Last Updated on July 18, 2019 12:02 pm
RALEIGH–North Carolina Emergency Management and the United Way of North Carolina’s NC 2-1-1 program work in partnership to help families and individuals find needed assistance and resources within their community during and after a disaster. NC 2-1-1 is part of the state’s emergency plan and a member of the State Emergency Response Team (SERT), which is made up of representatives from state, local and federal governments, the private sector, volunteers and nonprofits that prepare, respond and support disaster recovery efforts.
That collaboration resulted in an award for NC 2-1-1 as Innovator of the Year in the category of Disaster Preparedness from the Alliance of Information and Referral Standards (AIRS) for its method of dealing with emergency calls that arrive at NC 2-1-1.
“This is the first year they have presented the Innovation Awards, so we were truly honored to be the first winner,” said NC 2-1-1 State Director Heather Black.
During Hurricane Matthew in 2016, NC 2-1-1 served as the state’s disaster response citizen call line for the first time. Along with many calls for information related to storm preparedness, evacuations and services, NC 2-1-1 also received calls from citizens who needed emergency rescue, but could not reach 9-1-1.
NC 2-1-1 quickly established protocols to share the emergency rescue requests with emergency operations staff. According to Black, the protocol didn’t resolve all the issues, including a means of determining if the caller had received help, which caused a great deal of emotional stress for the 2-1-1 team.
“We always want people to call 9-1-1 when they have an emergency, that’s the fastest way to get help,” said NC Emergency Management Director Mike Sprayberry. “But not everyone can get through to 9-1-1 during a storm.”
Using lessons learned from Hurricane Matthew response, NC 2-1-1 leadership worked with the NC Emergency Management, to develop protocols that address emergency requests received by 2-1-1. Conversations included how to improve communications and close the loop when 2-1-1 staff forward a request and how 2-1-1 leadership embedded within the state EOC can be a valuable asset in the response process.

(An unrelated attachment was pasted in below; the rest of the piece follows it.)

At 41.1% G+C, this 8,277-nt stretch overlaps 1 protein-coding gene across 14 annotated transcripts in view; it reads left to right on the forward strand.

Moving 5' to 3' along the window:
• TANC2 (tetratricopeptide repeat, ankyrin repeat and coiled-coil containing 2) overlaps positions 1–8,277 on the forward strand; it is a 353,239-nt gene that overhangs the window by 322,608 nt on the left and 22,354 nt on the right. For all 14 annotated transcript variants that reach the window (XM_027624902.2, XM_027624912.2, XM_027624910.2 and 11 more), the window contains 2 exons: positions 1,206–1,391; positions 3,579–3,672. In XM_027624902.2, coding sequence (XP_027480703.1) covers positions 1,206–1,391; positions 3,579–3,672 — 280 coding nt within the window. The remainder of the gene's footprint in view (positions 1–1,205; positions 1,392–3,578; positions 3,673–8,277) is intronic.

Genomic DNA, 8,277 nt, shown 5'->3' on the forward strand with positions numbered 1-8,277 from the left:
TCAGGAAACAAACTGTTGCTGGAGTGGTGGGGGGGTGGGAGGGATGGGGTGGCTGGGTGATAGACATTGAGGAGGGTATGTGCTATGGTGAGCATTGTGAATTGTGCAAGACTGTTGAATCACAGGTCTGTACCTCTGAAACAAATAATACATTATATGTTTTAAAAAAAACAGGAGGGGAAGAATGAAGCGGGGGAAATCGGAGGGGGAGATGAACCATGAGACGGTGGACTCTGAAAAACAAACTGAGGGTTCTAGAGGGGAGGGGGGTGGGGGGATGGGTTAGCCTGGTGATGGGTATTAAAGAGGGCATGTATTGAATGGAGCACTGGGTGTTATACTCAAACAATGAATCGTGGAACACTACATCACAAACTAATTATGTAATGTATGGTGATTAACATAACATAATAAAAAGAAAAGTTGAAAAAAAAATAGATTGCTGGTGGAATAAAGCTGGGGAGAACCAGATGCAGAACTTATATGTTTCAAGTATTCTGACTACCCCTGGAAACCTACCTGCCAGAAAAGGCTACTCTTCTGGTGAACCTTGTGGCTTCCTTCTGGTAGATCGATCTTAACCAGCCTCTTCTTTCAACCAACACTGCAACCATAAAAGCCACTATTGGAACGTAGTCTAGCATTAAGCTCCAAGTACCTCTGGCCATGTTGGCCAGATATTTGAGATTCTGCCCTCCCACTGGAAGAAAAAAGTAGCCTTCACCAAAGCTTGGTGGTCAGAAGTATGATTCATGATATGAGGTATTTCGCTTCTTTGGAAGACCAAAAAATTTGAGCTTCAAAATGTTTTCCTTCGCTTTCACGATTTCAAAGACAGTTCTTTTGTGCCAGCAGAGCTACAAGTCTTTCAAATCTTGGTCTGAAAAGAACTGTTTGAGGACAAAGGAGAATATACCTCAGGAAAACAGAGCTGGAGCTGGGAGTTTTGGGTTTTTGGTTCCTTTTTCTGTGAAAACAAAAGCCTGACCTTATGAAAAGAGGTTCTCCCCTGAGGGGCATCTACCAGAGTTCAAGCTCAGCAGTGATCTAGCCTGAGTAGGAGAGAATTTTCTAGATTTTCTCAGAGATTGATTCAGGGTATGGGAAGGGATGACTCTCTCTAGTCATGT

When Hurricane Florence brought extensive floods in the fall of 2018, NC 2-1-1 call specialists once again received calls from people seeking emergency rescue, unable to reach 9-1-1. However, their new protocol included an internal web form the call specialists completed with caller’s location, contact information and rescue need. The completed form was sent directly to EOC staff who directed it to the appropriate response agency and call specialists received a confirmation message. This streamlined process ensured that the detailed information made it to local officials without the potential for information to be lost in translation. The process also closed the loop with the call specialists letting them know the rescue request was directed to the appropriate parties for response, while providing a system for tracking the requests and outcomes to ensure accountability. NC 2-1-1 has offered to share what they learned and developed with other information and referral systems for their disaster planning purposes.
“This protocol provided tremendous guidance and reassurance to our call center team during Florence and was a true best practice developed after our experience during Matthew,” Black said.
In 2016, more than 12,000 North Carolinians dialed 2-1-1 during Hurricane Matthew to get information on emergency evacuations, shelters, meal sites, water and food distributions, post disaster clean-up, recovery assistance and much more. That number jumped to over 24,000 disaster calls and texts during Hurricane Florence in 2018. That’s not including the more than 19,000 non-disaster calls received during the storm. NC 2-1-1 also sent out 32 text alerts with updates to nearly 6,000 subscribers.